Kuskokwim River Opening Indefinitely For Subsistence Fishing

Jun 26, 2019

A subsistence fisherman harvests a king salmon from the lower Kuskokwim River during a gillnet opening on June 12, 2018.
Credit Katie Basile / KYUK

The entire Kuskokwim River is opening on Wednesday, June 26 at 4 p.m. to subsistence fishing. The opening will remain in effect until further notice, and is intended to give subsistence fishermen ample opportunity to harvest reds and chums.

The Alaska Department of Fish and Game chose to open the river after reviewing the number of salmon swimming upriver. An estimated 60 percent of kings have passed Bethel and are returning in slightly greater numbers than previous years at this point in the season. Red salmon are about 30 percent into their run and arriving as normal. Meanwhile, the chum are only about 14 percent into their run. Returns appear weak, but not worrisome to state biologists.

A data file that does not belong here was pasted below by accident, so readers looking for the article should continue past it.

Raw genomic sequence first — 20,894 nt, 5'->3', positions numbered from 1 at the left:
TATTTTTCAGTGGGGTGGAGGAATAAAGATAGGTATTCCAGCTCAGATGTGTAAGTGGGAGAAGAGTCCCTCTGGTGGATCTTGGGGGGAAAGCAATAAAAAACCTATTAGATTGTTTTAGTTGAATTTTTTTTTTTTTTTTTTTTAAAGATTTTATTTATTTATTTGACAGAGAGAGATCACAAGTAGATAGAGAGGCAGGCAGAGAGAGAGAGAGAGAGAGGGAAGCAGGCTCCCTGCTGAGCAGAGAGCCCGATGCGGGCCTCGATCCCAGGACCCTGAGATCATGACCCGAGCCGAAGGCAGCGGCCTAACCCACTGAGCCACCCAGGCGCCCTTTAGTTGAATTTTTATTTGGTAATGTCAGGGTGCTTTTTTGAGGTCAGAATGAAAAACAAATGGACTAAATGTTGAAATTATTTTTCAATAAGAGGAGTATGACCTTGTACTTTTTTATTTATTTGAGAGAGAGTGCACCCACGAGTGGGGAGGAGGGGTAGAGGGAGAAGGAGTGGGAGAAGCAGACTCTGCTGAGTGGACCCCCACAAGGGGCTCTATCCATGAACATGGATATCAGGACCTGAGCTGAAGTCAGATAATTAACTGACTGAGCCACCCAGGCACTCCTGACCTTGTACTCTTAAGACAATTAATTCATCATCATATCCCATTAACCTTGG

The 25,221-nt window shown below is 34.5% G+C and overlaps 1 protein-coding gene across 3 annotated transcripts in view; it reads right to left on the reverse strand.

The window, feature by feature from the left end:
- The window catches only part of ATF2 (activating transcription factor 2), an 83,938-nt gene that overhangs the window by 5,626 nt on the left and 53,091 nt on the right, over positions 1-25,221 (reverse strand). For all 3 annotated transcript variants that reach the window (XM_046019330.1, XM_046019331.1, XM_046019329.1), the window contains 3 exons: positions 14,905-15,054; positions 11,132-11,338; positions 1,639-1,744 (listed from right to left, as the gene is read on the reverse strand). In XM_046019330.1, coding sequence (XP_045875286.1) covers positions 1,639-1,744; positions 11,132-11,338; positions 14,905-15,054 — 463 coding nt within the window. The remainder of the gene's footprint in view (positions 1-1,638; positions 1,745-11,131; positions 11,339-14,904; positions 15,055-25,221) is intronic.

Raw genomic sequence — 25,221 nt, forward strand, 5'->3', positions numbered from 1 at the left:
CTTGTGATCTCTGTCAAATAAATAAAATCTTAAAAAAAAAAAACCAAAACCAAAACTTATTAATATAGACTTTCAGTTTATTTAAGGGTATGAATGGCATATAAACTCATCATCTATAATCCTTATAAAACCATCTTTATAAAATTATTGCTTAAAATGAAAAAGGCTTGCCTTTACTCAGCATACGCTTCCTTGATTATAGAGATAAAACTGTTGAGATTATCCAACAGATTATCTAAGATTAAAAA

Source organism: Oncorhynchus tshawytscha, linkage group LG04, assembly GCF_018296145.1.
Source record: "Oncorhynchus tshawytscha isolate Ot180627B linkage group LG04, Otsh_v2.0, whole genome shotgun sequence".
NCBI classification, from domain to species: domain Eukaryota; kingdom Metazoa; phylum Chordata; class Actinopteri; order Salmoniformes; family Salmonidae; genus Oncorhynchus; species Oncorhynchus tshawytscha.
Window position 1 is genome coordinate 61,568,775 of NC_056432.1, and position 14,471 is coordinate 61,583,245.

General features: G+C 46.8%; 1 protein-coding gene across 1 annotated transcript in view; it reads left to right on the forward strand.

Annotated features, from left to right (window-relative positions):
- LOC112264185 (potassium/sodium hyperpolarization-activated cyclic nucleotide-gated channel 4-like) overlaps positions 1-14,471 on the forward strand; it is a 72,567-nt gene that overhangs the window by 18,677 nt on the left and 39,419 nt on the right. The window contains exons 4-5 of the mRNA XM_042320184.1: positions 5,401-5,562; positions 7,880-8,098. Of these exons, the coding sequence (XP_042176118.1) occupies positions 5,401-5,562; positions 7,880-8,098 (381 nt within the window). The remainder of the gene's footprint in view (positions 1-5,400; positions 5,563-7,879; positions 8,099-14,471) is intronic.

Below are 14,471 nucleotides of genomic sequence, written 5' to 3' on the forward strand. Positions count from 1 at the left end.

Gear regulations remain the same as in previous openers this season. Gillnets are limited to 6-inch mesh, 45 meshes in depth. Net lengths are restricted to 150 feet above the Johnson River and 300 feet below the Johnson River. Nets cannot stretch across more than half of a waterway. All gillnets must have an attached keg or buoy with the fisherman’s first initial, last name, and address written on it. Phone numbers are helpful, but not required.

King salmon caught in these gillnets can be kept. Local residents who are federally qualified subsistence users can also keep kings caught in fish wheels, dip nets, beach seines, and hook and line. Non-federally qualified subsistence users must return kings caught in this live-release gear to the water alive until July 1. 

Salmon-spawning tributaries and the “Aniak Box” remain closed to gillnets.